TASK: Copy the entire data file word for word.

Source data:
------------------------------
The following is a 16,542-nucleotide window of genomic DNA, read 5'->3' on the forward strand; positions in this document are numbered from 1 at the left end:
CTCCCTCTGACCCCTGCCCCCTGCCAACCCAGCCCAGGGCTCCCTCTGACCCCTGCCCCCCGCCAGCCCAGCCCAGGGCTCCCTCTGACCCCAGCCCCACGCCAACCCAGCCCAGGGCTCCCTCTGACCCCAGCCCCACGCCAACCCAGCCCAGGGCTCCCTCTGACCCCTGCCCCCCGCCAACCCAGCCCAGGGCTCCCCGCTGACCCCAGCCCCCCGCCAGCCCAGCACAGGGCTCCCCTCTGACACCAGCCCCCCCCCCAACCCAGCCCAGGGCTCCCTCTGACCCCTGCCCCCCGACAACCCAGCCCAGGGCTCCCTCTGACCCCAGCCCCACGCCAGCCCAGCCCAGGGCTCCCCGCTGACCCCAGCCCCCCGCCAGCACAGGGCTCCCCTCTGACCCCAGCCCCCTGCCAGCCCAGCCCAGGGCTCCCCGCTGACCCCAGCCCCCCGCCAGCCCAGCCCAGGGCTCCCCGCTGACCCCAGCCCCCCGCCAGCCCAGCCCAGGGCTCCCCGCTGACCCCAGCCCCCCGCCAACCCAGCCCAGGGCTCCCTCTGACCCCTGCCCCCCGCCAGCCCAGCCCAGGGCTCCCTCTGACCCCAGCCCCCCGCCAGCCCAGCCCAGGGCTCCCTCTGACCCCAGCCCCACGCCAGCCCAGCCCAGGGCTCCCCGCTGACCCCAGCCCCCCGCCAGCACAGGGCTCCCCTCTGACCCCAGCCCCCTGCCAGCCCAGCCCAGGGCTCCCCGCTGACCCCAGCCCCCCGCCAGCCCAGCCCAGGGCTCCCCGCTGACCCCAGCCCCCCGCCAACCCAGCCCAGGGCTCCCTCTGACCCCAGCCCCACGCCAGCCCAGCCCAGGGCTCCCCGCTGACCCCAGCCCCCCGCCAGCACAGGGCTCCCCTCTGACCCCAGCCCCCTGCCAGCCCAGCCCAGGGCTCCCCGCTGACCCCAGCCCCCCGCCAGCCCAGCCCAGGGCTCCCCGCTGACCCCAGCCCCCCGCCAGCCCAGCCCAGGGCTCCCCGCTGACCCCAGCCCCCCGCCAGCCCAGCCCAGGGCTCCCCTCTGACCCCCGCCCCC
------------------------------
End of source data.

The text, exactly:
The following is a 16,542-nucleotide window of genomic DNA, read 5'->3' on the forward strand; positions in this document are numbered from 1 at the left end:
CTCCCTCTGACCCCTGCCCCCTGCCAACCCAGCCCAGGGCTCCCTCTGACCCCTGCCCCCCGCCAGCCCAGCCCAGGGCTCCCTCTGACCCCAGCCCCACGCCAACCCAGCCCAGGGCTCCCTCTGACCCCAGCCCCACGCCAACCCAGCCCAGGGCTCCCTCTGACCCCTGCCCCCCGCCAACCCAGCCCAGGGCTCCCCGCTGACCCCAGCCCCCCGCCAGCCCAGCACAGGGCTCCCCTCTGACACCAGCCCCCCCCCCAACCCAGCCCAGGGCTCCCTCTGACCCCTGCCCCCCGACAACCCAGCCCAGGGCTCCCTCTGACCCCAGCCCCACGCCAGCCCAGCCCAGGGCTCCCCGCTGACCCCAGCCCCCCGCCAGCACAGGGCTCCCCTCTGACCCCAGCCCCCTGCCAGCCCAGCCCAGGGCTCCCCGCTGACCCCAGCCCCCCGCCAGCCCAGCCCAGGGCTCCCCGCTGACCCCAGCCCCCCGCCAGCCCAGCCCAGGGCTCCCCGCTGACCCCAGCCCCCCGCCAACCCAGCCCAGGGCTCCCTCTGACCCCTGCCCCCCGCCAGCCCAGCCCAGGGCTCCCTCTGACCCCAGCCCCCCGCCAGCCCAGCCCAGGGCTCCCTCTGACCCCAGCCCCACGCCAGCCCAGCCCAGGGCTCCCCGCTGACCCCAGCCCCCCGCCAGCACAGGGCTCCCCTCTGACCCCAGCCCCCTGCCAGCCCAGCCCAGGGCTCCCCGCTGACCCCAGCCCCCCGCCAGCCCAGCCCAGGGCTCCCCGCTGACCCCAGCCCCCCGCCAACCCAGCCCAGGGCTCCCTCTGACCCCAGCCCCACGCCAGCCCAGCCCAGGGCTCCCCGCTGACCCCAGCCCCCCGCCAGCACAGGGCTCCCCTCTGACCCCAGCCCCCTGCCAGCCCAGCCCAGGGCTCCCCGCTGACCCCAGCCCCCCGCCAGCCCAGCCCAGGGCTCCCCGCTGACCCCAGCCCCCCGCCAGCCCAGCCCAGGGCTCCCCGCTGACCCCAGCCCCCCGCCAGCCCAGCCCAGGGCTCCCCTCTGACCCCCGCCCCC